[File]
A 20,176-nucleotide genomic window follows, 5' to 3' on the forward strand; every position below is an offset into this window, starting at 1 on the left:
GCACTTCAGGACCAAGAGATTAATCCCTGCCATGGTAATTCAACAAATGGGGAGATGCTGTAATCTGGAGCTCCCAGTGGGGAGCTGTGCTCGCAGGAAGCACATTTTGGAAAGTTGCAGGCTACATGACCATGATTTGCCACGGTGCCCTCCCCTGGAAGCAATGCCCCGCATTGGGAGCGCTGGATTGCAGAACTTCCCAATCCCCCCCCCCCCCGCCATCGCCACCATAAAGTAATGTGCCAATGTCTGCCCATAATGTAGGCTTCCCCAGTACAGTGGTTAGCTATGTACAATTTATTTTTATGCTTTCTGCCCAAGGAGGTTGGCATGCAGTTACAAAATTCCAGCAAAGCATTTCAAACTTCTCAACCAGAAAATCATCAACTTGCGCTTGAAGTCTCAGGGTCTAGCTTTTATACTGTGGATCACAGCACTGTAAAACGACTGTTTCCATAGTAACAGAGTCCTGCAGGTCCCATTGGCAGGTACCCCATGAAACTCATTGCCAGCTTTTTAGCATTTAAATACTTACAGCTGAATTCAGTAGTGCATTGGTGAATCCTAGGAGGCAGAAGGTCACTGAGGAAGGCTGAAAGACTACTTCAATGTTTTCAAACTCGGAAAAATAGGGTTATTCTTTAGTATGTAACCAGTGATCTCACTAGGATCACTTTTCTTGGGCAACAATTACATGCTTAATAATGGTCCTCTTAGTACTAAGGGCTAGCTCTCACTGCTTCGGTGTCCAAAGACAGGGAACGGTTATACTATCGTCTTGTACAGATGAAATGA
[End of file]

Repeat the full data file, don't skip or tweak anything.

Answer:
A 20,176-nucleotide genomic window follows, 5' to 3' on the forward strand; every position below is an offset into this window, starting at 1 on the left:
GCACTTCAGGACCAAGAGATTAATCCCTGCCATGGTAATTCAACAAATGGGGAGATGCTGTAATCTGGAGCTCCCAGTGGGGAGCTGTGCTCGCAGGAAGCACATTTTGGAAAGTTGCAGGCTACATGACCATGATTTGCCACGGTGCCCTCCCCTGGAAGCAATGCCCCGCATTGGGAGCGCTGGATTGCAGAACTTCCCAATCCCCCCCCCCCCCGCCATCGCCACCATAAAGTAATGTGCCAATGTCTGCCCATAATGTAGGCTTCCCCAGTACAGTGGTTAGCTATGTACAATTTATTTTTATGCTTTCTGCCCAAGGAGGTTGGCATGCAGTTACAAAATTCCAGCAAAGCATTTCAAACTTCTCAACCAGAAAATCATCAACTTGCGCTTGAAGTCTCAGGGTCTAGCTTTTATACTGTGGATCACAGCACTGTAAAACGACTGTTTCCATAGTAACAGAGTCCTGCAGGTCCCATTGGCAGGTACCCCATGAAACTCATTGCCAGCTTTTTAGCATTTAAATACTTACAGCTGAATTCAGTAGTGCATTGGTGAATCCTAGGAGGCAGAAGGTCACTGAGGAAGGCTGAAAGACTACTTCAATGTTTTCAAACTCGGAAAAATAGGGTTATTCTTTAGTATGTAACCAGTGATCTCACTAGGATCACTTTTCTTGGGCAACAATTACATGCTTAATAATGGTCCTCTTAGTACTAAGGGCTAGCTCTCACTGCTTCGGTGTCCAAAGACAGGGAACGGTTATACTATCGTCTTGTACAGATGAAATGA